> >>>>> About the messageID -- does a SOAP message necessarily
> >> have one?  If
> >>>>> the intermediary encrypts the message, including the ID,
> >> do you have
> >>>>> the same messageID?  It seems to me, from listening and
> >>>> participating
> >>>>> in a certain amount of conversation trying to sharpen up the
> >>>> concept of
> >>>>
> >>>>> "same message" that this is a swamp.
> >>>>>
> >>>>> -----Original Message-----
> >>>>> From: Ricky Ho [mailto:riho@cisco.com]
> >>>>> Sent: Friday, December 05, 2003 10:49 AM
> >>>>> To: Cutler, Roger (RogerCutler); www-ws-arch@w3.org
> >>>>> Subject: Re: Intermediaries
> >>>>>
> >>>>>
> >>>>> Can we use messageID to determine whether this is the "SAME"
> >>>> message ?
> >>>>> In other words, all other modification is insignificant.
> >>>>>
> >>>>> 1) Intermediary isn't the endpoint so it doesn't generate
> >>>> new messages,
> >>>>
> >>>>> so the message it send MUST have same messageID as some previous
> >>>>> messages it received.
> >>>>> 2) Orchestration is the endpoint which produce or consume
> >>>> messages, so
> >>>>> the
> >>>>> message it send MUST have different messageID from
> >> previous received
> >>>>> messages
> >>>>>
> >>>>> Going back to your example, it is NOT up the B and C to
> >>>> interprete the
> >>>>> changes made by I differently.  The decision is completely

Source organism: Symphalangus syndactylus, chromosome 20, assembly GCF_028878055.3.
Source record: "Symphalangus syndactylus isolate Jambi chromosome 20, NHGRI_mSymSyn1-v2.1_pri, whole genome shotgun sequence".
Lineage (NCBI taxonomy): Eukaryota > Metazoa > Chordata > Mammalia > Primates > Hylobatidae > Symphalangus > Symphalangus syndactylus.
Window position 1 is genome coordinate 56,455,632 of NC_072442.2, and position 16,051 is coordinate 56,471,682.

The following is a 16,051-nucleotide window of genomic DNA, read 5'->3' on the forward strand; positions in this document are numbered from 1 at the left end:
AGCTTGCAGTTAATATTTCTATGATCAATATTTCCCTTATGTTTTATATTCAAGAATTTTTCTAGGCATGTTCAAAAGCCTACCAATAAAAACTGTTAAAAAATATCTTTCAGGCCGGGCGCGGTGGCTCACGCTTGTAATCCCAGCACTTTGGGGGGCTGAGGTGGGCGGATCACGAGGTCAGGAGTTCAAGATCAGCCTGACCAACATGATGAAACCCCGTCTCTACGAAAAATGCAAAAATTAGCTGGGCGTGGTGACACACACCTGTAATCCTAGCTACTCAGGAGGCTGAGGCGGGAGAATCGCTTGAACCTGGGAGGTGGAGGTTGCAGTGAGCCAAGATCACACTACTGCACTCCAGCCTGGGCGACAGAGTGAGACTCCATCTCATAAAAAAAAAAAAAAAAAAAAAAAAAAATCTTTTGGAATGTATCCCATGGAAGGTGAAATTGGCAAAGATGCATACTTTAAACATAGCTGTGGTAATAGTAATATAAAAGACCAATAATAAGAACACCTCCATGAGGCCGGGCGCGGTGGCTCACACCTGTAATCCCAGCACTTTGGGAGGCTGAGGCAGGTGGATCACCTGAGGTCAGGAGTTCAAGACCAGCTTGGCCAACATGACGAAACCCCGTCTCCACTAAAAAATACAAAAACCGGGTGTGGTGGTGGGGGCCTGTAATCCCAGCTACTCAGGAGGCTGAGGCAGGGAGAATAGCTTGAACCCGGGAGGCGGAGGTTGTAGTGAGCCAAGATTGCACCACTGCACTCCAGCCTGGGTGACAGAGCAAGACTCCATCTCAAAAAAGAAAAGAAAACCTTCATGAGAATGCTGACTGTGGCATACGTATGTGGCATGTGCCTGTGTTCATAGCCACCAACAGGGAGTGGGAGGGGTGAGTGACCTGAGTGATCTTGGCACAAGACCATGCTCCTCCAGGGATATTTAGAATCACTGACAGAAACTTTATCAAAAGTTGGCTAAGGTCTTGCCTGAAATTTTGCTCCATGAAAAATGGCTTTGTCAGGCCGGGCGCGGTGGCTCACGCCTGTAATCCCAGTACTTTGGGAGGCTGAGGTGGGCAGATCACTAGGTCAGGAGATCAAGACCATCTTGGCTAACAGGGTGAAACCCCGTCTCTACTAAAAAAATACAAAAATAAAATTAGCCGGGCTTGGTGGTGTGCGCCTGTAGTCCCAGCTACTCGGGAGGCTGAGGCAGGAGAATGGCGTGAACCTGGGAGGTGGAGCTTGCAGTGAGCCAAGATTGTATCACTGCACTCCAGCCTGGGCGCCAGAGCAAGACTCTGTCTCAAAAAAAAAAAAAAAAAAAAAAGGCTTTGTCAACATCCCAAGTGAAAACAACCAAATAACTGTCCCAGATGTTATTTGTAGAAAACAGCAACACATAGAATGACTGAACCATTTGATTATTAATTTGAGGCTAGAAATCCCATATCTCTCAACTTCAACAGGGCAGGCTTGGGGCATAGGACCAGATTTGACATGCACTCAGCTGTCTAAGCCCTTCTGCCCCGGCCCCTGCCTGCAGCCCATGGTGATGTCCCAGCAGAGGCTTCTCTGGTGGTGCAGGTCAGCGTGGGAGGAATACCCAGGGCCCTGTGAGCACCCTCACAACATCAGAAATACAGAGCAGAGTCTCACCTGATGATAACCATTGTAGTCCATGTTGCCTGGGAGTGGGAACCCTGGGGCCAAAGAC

> >>>> finalized by
> >>>>
> >>>>> I.
> >>>>>
> >>>>> Best regards,
> >>>>> Ricky
> >>>>>
> >>>>> At 09:44 AM 12/5/2003 -0600, Cutler, Roger (RogerCutler) wrote:
> >>>>>
> >>>>>> Here is some text that expresses my understanding of 
> the sense of
> >
> >>>>>> some of the telcon conversation about intermediaries.
> >> Please use,
> >>>>>> modify or
> >>>>>
> >>>>>> ignor as seems appropriate.
> >>>>>>
> >>>>>> It is useful to draw a distinction between situations
> >>>> where messages
> >>>>>> are passed through intermediaries and choreographies.  The
> >>>> essential
> >>>>>> issue is that an intermediary passes along a message that is
> >>>>>> essentially, or functionally, the same as it received.
> >> If, on the
> >>>>>> other hand, the purpose or function of the message is
> >>>> substantially
> >>>>>> changed one should consider the situation to be a
> >>>> choreography.  This
> >>>>
> >>>>>> cannot be defined, however, in an entirely rigorous or 
> black and
> >>>>>> white way -- one person's intermediary may legitimately be
> >>>> considered
> >>>>
> >>>>>> a choreography by others. Note that since an intermediary
> >>>> can change
> >>>>>> the message, for example by encrypting it or by adding 
> ancillary
> >>>>>> information, it remains a judgment call whether those 
> changes are
> >
> >>>>>> significant and functional.  In addition, whether a 
> service that
> >>>>>> passes
> >>>>>
> >>>>>> messages is considered an intermediary depends on
> >>>> participants in the
> >>>>
> >>>>>> entire chain of the message.  For example, if sender A
> >>>> sends messages
> >>>>
> >>>>>> through I, which modifies the messages, to receivers B and
> >>>> C, B might
> >>>>
> >>>>>> consider the modified message to be functionally unchanged
> >>>> whereas C
> >>>>>> might consider it to be different and take different
> >>>> action because
> >>>>>> of the modification.  In the first case I would be 
> considered an
> >>>>>> intermediary, in the second it would not.
> >>>>
> >>>>
> >>>>
> >>>>
> >>>>
> >>>>
> >>>
> >>
> >>
> >
> >
> >
> 
> 
Received on Friday, 5 December 2003 16:07:30 GMT